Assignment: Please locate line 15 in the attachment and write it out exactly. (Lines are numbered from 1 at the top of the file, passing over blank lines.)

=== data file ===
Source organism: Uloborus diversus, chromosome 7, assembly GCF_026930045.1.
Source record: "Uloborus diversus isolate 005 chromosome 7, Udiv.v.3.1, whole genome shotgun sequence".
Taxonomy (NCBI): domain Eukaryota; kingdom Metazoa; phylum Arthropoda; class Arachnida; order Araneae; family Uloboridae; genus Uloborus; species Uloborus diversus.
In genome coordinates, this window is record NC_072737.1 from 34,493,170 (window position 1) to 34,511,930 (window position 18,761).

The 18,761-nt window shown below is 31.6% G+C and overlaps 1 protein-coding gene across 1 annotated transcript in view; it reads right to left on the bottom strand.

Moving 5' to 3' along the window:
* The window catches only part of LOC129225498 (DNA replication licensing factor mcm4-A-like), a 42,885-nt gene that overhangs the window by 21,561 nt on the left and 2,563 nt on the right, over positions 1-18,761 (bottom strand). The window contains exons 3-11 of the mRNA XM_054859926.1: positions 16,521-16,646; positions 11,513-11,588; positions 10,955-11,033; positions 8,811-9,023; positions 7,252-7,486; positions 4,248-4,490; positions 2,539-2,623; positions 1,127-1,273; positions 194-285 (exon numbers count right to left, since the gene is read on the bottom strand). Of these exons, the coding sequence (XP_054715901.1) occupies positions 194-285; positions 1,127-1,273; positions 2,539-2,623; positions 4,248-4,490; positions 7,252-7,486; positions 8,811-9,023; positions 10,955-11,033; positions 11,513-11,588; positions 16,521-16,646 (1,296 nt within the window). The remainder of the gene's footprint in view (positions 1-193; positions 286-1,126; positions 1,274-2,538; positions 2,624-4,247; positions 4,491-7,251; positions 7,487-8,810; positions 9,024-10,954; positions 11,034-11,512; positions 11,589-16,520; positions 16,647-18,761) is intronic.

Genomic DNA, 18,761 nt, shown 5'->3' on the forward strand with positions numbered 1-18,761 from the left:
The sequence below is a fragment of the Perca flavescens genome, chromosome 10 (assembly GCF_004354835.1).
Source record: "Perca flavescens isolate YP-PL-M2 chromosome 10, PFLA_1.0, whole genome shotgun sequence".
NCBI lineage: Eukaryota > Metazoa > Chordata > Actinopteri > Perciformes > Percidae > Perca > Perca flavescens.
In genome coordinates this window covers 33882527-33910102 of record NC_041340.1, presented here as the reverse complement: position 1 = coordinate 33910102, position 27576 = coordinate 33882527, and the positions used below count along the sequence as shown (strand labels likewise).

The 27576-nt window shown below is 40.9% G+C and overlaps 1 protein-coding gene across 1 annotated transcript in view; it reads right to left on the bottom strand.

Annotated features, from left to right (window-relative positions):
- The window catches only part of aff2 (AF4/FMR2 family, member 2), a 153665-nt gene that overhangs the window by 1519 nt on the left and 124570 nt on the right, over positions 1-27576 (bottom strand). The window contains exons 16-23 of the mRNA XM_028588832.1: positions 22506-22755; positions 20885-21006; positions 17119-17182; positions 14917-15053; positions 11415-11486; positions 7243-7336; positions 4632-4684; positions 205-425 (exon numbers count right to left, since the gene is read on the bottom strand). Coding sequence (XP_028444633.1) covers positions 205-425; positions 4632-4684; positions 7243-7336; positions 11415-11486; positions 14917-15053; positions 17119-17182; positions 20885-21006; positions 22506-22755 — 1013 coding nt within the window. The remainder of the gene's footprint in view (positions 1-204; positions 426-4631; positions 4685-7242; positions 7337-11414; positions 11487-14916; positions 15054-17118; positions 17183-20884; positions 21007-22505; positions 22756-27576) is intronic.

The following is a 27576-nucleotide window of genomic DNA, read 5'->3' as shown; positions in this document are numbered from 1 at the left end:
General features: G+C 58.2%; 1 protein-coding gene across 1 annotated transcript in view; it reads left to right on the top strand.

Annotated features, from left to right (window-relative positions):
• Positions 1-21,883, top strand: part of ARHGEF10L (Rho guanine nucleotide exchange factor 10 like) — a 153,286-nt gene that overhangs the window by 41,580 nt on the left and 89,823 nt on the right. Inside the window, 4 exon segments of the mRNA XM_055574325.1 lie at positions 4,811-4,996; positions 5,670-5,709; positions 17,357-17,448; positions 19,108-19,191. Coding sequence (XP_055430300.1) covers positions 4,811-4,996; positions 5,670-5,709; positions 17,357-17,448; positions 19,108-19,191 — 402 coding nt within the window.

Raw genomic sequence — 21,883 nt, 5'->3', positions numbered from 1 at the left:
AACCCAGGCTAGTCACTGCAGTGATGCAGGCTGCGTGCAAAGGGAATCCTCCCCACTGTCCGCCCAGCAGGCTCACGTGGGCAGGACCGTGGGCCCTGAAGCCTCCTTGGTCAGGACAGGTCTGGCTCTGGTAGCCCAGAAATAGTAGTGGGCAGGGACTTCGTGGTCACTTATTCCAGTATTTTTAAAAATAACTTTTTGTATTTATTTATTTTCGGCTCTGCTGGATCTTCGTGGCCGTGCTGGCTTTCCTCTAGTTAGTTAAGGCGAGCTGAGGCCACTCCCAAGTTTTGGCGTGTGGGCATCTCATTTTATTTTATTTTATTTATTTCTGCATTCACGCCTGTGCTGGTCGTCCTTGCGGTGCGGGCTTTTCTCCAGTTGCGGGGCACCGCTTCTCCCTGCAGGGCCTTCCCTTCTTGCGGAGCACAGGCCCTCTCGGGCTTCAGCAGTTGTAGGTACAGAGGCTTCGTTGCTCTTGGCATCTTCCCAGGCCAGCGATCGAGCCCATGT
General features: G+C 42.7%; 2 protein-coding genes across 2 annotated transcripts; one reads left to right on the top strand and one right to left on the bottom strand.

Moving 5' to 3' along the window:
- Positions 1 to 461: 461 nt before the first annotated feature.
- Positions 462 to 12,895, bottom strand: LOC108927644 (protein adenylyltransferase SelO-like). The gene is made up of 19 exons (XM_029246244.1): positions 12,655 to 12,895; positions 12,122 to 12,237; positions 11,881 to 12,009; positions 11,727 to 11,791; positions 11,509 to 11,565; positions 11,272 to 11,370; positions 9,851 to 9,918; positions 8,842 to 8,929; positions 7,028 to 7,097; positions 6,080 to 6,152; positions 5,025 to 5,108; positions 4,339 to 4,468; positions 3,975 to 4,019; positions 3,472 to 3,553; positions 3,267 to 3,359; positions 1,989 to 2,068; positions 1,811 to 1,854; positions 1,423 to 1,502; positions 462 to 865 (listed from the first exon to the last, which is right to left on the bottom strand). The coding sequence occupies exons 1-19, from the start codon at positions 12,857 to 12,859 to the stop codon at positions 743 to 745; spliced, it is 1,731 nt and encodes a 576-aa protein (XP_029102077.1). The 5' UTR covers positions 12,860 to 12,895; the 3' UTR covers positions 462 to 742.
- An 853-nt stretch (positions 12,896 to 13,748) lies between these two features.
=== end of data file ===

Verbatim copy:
- The window catches only part of aff2 (AF4/FMR2 family, member 2), a 153665-nt gene that overhangs the window by 1519 nt on the left and 124570 nt on the right, over positions 1-27576 (bottom strand). The window contains exons 16-23 of the mRNA XM_028588832.1: positions 22506-22755; positions 20885-21006; positions 17119-17182; positions 14917-15053; positions 11415-11486; positions 7243-7336; positions 4632-4684; positions 205-425 (exon numbers count right to left, since the gene is read on the bottom strand). Coding sequence (XP_028444633.1) covers positions 205-425; positions 4632-4684; positions 7243-7336; positions 11415-11486; positions 14917-15053; positions 17119-17182; positions 20885-21006; positions 22506-22755 — 1013 coding nt within the window. The remainder of the gene's footprint in view (positions 1-204; positions 426-4631; positions 4685-7242; positions 7337-11414; positions 11487-14916; positions 15054-17118; positions 17183-20884; positions 21007-22505; positions 22756-27576) is intronic.